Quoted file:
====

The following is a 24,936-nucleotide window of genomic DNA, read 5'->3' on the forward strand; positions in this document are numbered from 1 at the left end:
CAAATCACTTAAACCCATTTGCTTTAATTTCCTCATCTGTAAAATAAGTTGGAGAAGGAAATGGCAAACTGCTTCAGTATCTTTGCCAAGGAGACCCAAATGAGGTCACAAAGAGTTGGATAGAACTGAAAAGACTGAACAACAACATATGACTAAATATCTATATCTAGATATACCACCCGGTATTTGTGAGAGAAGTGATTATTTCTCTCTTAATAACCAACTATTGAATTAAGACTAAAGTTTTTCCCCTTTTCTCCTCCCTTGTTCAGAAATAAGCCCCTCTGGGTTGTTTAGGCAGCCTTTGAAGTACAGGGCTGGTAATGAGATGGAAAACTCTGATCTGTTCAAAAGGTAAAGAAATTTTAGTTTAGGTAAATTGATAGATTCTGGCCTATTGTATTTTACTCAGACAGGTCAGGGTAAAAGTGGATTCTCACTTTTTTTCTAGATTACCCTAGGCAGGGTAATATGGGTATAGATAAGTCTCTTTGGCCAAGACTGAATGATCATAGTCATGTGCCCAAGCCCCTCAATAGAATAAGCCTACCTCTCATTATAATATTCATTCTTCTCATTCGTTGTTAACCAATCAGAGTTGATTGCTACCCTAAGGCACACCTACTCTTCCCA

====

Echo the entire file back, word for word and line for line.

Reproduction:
The following is a 24,936-nucleotide window of genomic DNA, read 5'->3' on the forward strand; positions in this document are numbered from 1 at the left end:
CAAATCACTTAAACCCATTTGCTTTAATTTCCTCATCTGTAAAATAAGTTGGAGAAGGAAATGGCAAACTGCTTCAGTATCTTTGCCAAGGAGACCCAAATGAGGTCACAAAGAGTTGGATAGAACTGAAAAGACTGAACAACAACATATGACTAAATATCTATATCTAGATATACCACCCGGTATTTGTGAGAGAAGTGATTATTTCTCTCTTAATAACCAACTATTGAATTAAGACTAAAGTTTTTCCCCTTTTCTCCTCCCTTGTTCAGAAATAAGCCCCTCTGGGTTGTTTAGGCAGCCTTTGAAGTACAGGGCTGGTAATGAGATGGAAAACTCTGATCTGTTCAAAAGGTAAAGAAATTTTAGTTTAGGTAAATTGATAGATTCTGGCCTATTGTATTTTACTCAGACAGGTCAGGGTAAAAGTGGATTCTCACTTTTTTTCTAGATTACCCTAGGCAGGGTAATATGGGTATAGATAAGTCTCTTTGGCCAAGACTGAATGATCATAGTCATGTGCCCAAGCCCCTCAATAGAATAAGCCTACCTCTCATTATAATATTCATTCTTCTCATTCGTTGTTAACCAATCAGAGTTGATTGCTACCCTAAGGCACACCTACTCTTCCCA